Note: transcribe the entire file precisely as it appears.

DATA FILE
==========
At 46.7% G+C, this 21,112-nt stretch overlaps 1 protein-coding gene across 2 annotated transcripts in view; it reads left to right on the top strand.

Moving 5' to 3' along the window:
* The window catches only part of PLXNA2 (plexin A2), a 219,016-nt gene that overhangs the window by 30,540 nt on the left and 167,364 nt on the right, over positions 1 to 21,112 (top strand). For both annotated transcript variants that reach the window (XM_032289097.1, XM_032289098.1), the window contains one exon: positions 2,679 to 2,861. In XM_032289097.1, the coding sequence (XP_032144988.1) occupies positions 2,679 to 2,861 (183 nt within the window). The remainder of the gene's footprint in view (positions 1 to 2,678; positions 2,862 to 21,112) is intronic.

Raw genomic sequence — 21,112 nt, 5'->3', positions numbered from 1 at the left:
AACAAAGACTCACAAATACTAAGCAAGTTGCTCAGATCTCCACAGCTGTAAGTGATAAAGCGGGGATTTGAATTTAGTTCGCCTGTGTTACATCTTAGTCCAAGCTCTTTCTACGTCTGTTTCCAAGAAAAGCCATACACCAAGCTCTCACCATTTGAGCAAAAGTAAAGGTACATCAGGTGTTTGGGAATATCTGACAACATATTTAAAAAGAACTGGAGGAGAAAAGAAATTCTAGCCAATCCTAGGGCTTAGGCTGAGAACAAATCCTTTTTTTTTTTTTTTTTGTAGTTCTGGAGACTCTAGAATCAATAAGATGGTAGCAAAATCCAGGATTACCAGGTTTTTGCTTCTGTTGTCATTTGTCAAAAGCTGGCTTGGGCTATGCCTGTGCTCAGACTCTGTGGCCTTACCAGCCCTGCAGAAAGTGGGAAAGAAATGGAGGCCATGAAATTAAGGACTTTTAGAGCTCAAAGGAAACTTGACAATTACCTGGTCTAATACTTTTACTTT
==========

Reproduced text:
At 46.7% G+C, this 21,112-nt stretch overlaps 1 protein-coding gene across 2 annotated transcripts in view; it reads left to right on the top strand.

Moving 5' to 3' along the window:
* The window catches only part of PLXNA2 (plexin A2), a 219,016-nt gene that overhangs the window by 30,540 nt on the left and 167,364 nt on the right, over positions 1 to 21,112 (top strand). For both annotated transcript variants that reach the window (XM_032289097.1, XM_032289098.1), the window contains one exon: positions 2,679 to 2,861. In XM_032289097.1, the coding sequence (XP_032144988.1) occupies positions 2,679 to 2,861 (183 nt within the window). The remainder of the gene's footprint in view (positions 1 to 2,678; positions 2,862 to 21,112) is intronic.

Raw genomic sequence — 21,112 nt, 5'->3', positions numbered from 1 at the left:
AACAAAGACTCACAAATACTAAGCAAGTTGCTCAGATCTCCACAGCTGTAAGTGATAAAGCGGGGATTTGAATTTAGTTCGCCTGTGTTACATCTTAGTCCAAGCTCTTTCTACGTCTGTTTCCAAGAAAAGCCATACACCAAGCTCTCACCATTTGAGCAAAAGTAAAGGTACATCAGGTGTTTGGGAATATCTGACAACATATTTAAAAAGAACTGGAGGAGAAAAGAAATTCTAGCCAATCCTAGGGCTTAGGCTGAGAACAAATCCTTTTTTTTTTTTTTTTTGTAGTTCTGGAGACTCTAGAATCAATAAGATGGTAGCAAAATCCAGGATTACCAGGTTTTTGCTTCTGTTGTCATTTGTCAAAAGCTGGCTTGGGCTATGCCTGTGCTCAGACTCTGTGGCCTTACCAGCCCTGCAGAAAGTGGGAAAGAAATGGAGGCCATGAAATTAAGGACTTTTAGAGCTCAAAGGAAACTTGACAATTACCTGGTCTAATACTTTTACTTT